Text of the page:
- New substances are made
- The process is irreversible
- An energy change occurs
The protein molecules change shape as a result of the heat energy they absorb. This is called denaturing and it is permanent. Denaturing causes changes in the appearance and texture of the meat and eggs when they are cooked.
- Meat becomes firmer and turns from red to brown
- Egg white solidifies and becomes white instead of transparent
Raw potato is hard and has an unpleasant taste but it becomes softer and easier to digest when is cooked.
- The cell walls break, leading to a softer texture
- The starch grains in the cells swell and spread out
Antioxidants - stop food from reacting with oxygen
Emulsifiers - help oil and water mix, and not separate out
Emulsifiers are molecules that have two different ends:
- a hydrophilic end - 'water-loving' - that forms chemical bonds with water but not with oils
- a hydrophobic end - 'water-hating' - that forms chemical bonds with oils but not with water.
The hydrophilic 'head' dissolves in the water and the hydrophobic 'tail' dissolves in the oil. In this way, the water and oil droplets become unable to separate out. The emulsion is stabilised.
Esters (chemicals with pleasant smells) are made by reacting an alcohol with an organic acid. They are used in perfumes, and as solvents. Nail varnish dissolves in nail varnish remover, but not in water.
Perfumes have a pleasant smell and they stimulate receptors in the nose. Some perfumes are obtained from natural sources, such as lavender oil or sandalwood oil. Others are made synthetically.
Non-toxic - does not poison the wearer
Does not irritate skin - prevents the wearer from suffering rashes
Very volatile - perfume molecules reach the nose easily
Insoluble in water - it is not washed off easily
Does not react with water - avoids the perfume reacting with perspiration
Volatile liquids evaporate easily. They readily change from a liquid to a gas. This is because there are only weak attractive forces between particles in the substance. These forces are overcome easily, so particles with enough energy can escape from the liquid.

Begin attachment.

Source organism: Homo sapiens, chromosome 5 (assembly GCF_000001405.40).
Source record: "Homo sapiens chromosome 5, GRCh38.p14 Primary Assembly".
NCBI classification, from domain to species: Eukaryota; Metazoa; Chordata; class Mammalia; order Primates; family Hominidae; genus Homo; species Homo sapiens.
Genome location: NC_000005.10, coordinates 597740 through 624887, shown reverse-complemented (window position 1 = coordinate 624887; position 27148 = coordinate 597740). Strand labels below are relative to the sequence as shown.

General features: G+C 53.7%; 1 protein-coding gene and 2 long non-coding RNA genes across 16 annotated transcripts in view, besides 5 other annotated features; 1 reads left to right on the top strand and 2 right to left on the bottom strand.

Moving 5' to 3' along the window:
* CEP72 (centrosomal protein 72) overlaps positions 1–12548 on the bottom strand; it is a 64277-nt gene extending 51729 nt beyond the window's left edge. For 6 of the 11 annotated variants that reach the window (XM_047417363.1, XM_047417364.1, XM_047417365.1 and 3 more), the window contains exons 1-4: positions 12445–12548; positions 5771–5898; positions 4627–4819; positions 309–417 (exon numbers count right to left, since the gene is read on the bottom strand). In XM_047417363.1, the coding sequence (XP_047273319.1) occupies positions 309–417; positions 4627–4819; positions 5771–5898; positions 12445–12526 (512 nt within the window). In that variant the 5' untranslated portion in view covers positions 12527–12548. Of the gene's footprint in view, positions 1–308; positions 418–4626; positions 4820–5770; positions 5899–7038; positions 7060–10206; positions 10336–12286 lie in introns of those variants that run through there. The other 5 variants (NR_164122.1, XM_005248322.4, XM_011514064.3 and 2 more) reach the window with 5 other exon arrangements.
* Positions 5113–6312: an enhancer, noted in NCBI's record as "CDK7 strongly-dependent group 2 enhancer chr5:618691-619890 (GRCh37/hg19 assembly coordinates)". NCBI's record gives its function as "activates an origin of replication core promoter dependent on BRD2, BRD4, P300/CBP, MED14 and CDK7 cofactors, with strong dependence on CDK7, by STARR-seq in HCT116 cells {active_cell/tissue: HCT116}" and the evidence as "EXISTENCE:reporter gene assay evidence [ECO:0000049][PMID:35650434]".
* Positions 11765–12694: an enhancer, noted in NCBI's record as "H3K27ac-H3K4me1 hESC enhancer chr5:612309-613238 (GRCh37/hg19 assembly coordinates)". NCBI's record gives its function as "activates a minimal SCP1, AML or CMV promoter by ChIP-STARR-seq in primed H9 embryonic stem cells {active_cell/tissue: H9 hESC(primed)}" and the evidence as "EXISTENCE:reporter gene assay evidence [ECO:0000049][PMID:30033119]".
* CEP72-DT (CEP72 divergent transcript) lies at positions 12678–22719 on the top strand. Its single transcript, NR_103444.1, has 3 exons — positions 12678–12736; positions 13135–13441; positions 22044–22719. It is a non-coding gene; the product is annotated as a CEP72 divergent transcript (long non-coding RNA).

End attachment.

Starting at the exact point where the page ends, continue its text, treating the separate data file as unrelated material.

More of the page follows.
alcohol + organic acid → ester + water
A solvent is a liquid that dissolves substances. The substance that dissolves is called the solute and the mixture formed by a solvent and solute is called a solution. The components of a solution are mixed together completely and do not separate out.
Whether or not a substance will dissolve in a particular solvent depends on the relative strengths of the attractive forces:
- between the solute particles
- between the solvent particles
- between the solute particles and solvent particles.
The attraction between water and nail varnish particles is weaker than the attraction that joins water to water and the attraction that joins nail varnish to nail varnish. The attractive force between water and nail varnish particles is too weak to break those other bonds, so nail varnish will not dissolve in water.
- Paints are a type of mixture called a colloid. They contain:
- a pigment - gives the paint its colour
- a binding medium - a liquid polymer that hardens to form a continuous layer when the paint dries
- a solvent - dissolves the binding medium and makes the paint more fluid.
Emulsion paints are water-based. Their solvent is water and they dry when the water evaporates.
The pigments in oil paints are dispersed in oil, which may itself be dissolved in a solvent.
The solvent evaporates away when the paint dries. This leaves the pigment and oil behind. The oil oxidises to form a hard film. This happens because the oil reacts with oxygen in the air.
Paints are a type of mixture called a colloid. In a colloid, particles of one substance are mixed and dispersed with particles of another substance - but they are not dissolved in it. The components do not separate out because their particles are small enough not to settle at the bottom.